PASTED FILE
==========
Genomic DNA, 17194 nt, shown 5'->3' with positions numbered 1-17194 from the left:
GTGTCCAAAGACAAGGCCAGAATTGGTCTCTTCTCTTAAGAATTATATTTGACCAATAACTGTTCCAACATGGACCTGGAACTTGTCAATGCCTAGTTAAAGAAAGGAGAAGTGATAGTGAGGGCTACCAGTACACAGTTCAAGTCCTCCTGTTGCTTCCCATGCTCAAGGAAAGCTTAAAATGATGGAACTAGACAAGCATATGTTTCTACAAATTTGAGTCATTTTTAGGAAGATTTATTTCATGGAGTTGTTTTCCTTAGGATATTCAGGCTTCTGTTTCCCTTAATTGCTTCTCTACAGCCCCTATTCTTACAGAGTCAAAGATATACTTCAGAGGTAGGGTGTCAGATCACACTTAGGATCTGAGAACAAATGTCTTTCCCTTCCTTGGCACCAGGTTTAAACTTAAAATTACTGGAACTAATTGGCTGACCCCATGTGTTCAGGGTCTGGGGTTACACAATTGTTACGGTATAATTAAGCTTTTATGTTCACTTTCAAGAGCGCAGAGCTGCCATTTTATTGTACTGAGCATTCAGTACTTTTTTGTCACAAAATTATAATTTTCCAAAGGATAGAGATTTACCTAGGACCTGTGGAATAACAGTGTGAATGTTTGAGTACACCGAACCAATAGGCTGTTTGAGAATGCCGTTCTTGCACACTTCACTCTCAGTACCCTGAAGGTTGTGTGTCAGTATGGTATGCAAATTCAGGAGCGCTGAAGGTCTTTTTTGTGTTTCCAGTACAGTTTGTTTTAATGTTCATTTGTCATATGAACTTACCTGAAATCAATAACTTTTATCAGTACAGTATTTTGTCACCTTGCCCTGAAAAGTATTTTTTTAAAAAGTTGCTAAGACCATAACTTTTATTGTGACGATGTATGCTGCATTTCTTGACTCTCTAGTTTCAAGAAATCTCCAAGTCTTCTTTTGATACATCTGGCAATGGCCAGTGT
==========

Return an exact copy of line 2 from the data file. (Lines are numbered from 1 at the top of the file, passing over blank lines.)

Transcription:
GTGTCCAAAGACAAGGCCAGAATTGGTCTCTTCTCTTAAGAATTATATTTGACCAATAACTGTTCCAACATGGACCTGGAACTTGTCAATGCCTAGTTAAAGAAAGGAGAAGTGATAGTGAGGGCTACCAGTACACAGTTCAAGTCCTCCTGTTGCTTCCCATGCTCAAGGAAAGCTTAAAATGATGGAACTAGACAAGCATATGTTTCTACAAATTTGAGTCATTTTTAGGAAGATTTATTTCATGGAGTTGTTTTCCTTAGGATATTCAGGCTTCTGTTTCCCTTAATTGCTTCTCTACAGCCCCTATTCTTACAGAGTCAAAGATATACTTCAGAGGTAGGGTGTCAGATCACACTTAGGATCTGAGAACAAATGTCTTTCCCTTCCTTGGCACCAGGTTTAAACTTAAAATTACTGGAACTAATTGGCTGACCCCATGTGTTCAGGGTCTGGGGTTACACAATTGTTACGGTATAATTAAGCTTTTATGTTCACTTTCAAGAGCGCAGAGCTGCCATTTTATTGTACTGAGCATTCAGTACTTTTTTGTCACAAAATTATAATTTTCCAAAGGATAGAGATTTACCTAGGACCTGTGGAATAACAGTGTGAATGTTTGAGTACACCGAACCAATAGGCTGTTTGAGAATGCCGTTCTTGCACACTTCACTCTCAGTACCCTGAAGGTTGTGTGTCAGTATGGTATGCAAATTCAGGAGCGCTGAAGGTCTTTTTTGTGTTTCCAGTACAGTTTGTTTTAATGTTCATTTGTCATATGAACTTACCTGAAATCAATAACTTTTATCAGTACAGTATTTTGTCACCTTGCCCTGAAAAGTATTTTTTTAAAAAGTTGCTAAGACCATAACTTTTATTGTGACGATGTATGCTGCATTTCTTGACTCTCTAGTTTCAAGAAATCTCCAAGTCTTCTTTTGATACATCTGGCAATGGCCAGTGT